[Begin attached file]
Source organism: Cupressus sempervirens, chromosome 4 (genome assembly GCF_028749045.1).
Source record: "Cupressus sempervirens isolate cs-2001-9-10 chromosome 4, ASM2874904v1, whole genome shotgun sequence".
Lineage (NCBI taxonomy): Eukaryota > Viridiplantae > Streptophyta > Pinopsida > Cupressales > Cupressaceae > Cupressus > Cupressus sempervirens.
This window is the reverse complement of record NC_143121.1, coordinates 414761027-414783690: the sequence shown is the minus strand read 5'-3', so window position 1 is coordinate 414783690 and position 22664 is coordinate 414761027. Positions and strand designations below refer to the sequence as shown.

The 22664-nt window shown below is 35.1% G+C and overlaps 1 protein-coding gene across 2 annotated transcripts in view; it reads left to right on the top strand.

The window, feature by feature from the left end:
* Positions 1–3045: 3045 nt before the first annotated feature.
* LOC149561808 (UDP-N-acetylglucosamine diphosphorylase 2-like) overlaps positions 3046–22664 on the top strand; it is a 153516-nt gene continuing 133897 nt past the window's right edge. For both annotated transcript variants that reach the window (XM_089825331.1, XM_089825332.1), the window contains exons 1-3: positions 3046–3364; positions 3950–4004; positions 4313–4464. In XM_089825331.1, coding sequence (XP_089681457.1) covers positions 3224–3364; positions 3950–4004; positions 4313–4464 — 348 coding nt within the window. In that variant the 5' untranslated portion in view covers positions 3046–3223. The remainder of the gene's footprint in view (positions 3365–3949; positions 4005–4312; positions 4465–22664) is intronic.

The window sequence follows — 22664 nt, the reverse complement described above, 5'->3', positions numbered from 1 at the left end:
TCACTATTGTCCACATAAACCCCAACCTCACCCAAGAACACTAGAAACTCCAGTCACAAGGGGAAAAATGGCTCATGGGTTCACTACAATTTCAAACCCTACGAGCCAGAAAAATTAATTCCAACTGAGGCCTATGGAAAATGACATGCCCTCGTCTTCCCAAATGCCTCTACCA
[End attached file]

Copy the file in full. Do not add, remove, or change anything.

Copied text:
Source organism: Cupressus sempervirens, chromosome 4 (genome assembly GCF_028749045.1).
Source record: "Cupressus sempervirens isolate cs-2001-9-10 chromosome 4, ASM2874904v1, whole genome shotgun sequence".
Lineage (NCBI taxonomy): Eukaryota > Viridiplantae > Streptophyta > Pinopsida > Cupressales > Cupressaceae > Cupressus > Cupressus sempervirens.
This window is the reverse complement of record NC_143121.1, coordinates 414761027-414783690: the sequence shown is the minus strand read 5'-3', so window position 1 is coordinate 414783690 and position 22664 is coordinate 414761027. Positions and strand designations below refer to the sequence as shown.

The 22664-nt window shown below is 35.1% G+C and overlaps 1 protein-coding gene across 2 annotated transcripts in view; it reads left to right on the top strand.

The window, feature by feature from the left end:
* Positions 1–3045: 3045 nt before the first annotated feature.
* LOC149561808 (UDP-N-acetylglucosamine diphosphorylase 2-like) overlaps positions 3046–22664 on the top strand; it is a 153516-nt gene continuing 133897 nt past the window's right edge. For both annotated transcript variants that reach the window (XM_089825331.1, XM_089825332.1), the window contains exons 1-3: positions 3046–3364; positions 3950–4004; positions 4313–4464. In XM_089825331.1, coding sequence (XP_089681457.1) covers positions 3224–3364; positions 3950–4004; positions 4313–4464 — 348 coding nt within the window. In that variant the 5' untranslated portion in view covers positions 3046–3223. The remainder of the gene's footprint in view (positions 3365–3949; positions 4005–4312; positions 4465–22664) is intronic.

The window sequence follows — 22664 nt, the reverse complement described above, 5'->3', positions numbered from 1 at the left end:
TCACTATTGTCCACATAAACCCCAACCTCACCCAAGAACACTAGAAACTCCAGTCACAAGGGGAAAAATGGCTCATGGGTTCACTACAATTTCAAACCCTACGAGCCAGAAAAATTAATTCCAACTGAGGCCTATGGAAAATGACATGCCCTCGTCTTCCCAAATGCCTCTACCA